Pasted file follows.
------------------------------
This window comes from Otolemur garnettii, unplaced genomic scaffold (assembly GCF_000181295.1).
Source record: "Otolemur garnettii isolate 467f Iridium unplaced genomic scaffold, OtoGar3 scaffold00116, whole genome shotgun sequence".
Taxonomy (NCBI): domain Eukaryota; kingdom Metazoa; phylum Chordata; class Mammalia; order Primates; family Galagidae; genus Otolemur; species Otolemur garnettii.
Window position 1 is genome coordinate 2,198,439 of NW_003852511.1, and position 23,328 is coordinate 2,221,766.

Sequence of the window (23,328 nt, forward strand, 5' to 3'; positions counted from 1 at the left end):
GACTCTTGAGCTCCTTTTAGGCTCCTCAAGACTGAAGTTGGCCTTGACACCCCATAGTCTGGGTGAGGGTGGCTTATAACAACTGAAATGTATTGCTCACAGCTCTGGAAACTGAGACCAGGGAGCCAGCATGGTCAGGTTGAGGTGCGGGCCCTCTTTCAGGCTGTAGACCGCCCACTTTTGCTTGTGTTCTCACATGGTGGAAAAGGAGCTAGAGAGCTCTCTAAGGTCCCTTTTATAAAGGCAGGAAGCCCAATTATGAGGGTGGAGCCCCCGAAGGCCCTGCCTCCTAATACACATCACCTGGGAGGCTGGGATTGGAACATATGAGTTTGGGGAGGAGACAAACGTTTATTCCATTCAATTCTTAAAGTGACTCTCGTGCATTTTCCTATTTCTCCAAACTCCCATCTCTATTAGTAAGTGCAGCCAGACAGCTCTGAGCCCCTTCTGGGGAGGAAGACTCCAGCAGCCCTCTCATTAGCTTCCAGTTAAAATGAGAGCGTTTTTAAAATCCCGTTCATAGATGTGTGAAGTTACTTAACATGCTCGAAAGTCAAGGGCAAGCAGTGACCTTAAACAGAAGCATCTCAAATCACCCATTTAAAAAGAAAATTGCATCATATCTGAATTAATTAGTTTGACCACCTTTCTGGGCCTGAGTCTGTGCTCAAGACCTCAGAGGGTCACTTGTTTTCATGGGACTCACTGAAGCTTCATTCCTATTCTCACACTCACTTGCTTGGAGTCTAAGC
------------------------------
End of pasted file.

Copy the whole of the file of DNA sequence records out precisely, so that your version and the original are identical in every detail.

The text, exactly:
This window comes from Otolemur garnettii, unplaced genomic scaffold (assembly GCF_000181295.1).
Source record: "Otolemur garnettii isolate 467f Iridium unplaced genomic scaffold, OtoGar3 scaffold00116, whole genome shotgun sequence".
Taxonomy (NCBI): domain Eukaryota; kingdom Metazoa; phylum Chordata; class Mammalia; order Primates; family Galagidae; genus Otolemur; species Otolemur garnettii.
Window position 1 is genome coordinate 2,198,439 of NW_003852511.1, and position 23,328 is coordinate 2,221,766.

Sequence of the window (23,328 nt, forward strand, 5' to 3'; positions counted from 1 at the left end):
GACTCTTGAGCTCCTTTTAGGCTCCTCAAGACTGAAGTTGGCCTTGACACCCCATAGTCTGGGTGAGGGTGGCTTATAACAACTGAAATGTATTGCTCACAGCTCTGGAAACTGAGACCAGGGAGCCAGCATGGTCAGGTTGAGGTGCGGGCCCTCTTTCAGGCTGTAGACCGCCCACTTTTGCTTGTGTTCTCACATGGTGGAAAAGGAGCTAGAGAGCTCTCTAAGGTCCCTTTTATAAAGGCAGGAAGCCCAATTATGAGGGTGGAGCCCCCGAAGGCCCTGCCTCCTAATACACATCACCTGGGAGGCTGGGATTGGAACATATGAGTTTGGGGAGGAGACAAACGTTTATTCCATTCAATTCTTAAAGTGACTCTCGTGCATTTTCCTATTTCTCCAAACTCCCATCTCTATTAGTAAGTGCAGCCAGACAGCTCTGAGCCCCTTCTGGGGAGGAAGACTCCAGCAGCCCTCTCATTAGCTTCCAGTTAAAATGAGAGCGTTTTTAAAATCCCGTTCATAGATGTGTGAAGTTACTTAACATGCTCGAAAGTCAAGGGCAAGCAGTGACCTTAAACAGAAGCATCTCAAATCACCCATTTAAAAAGAAAATTGCATCATATCTGAATTAATTAGTTTGACCACCTTTCTGGGCCTGAGTCTGTGCTCAAGACCTCAGAGGGTCACTTGTTTTCATGGGACTCACTGAAGCTTCATTCCTATTCTCACACTCACTTGCTTGGAGTCTAAGC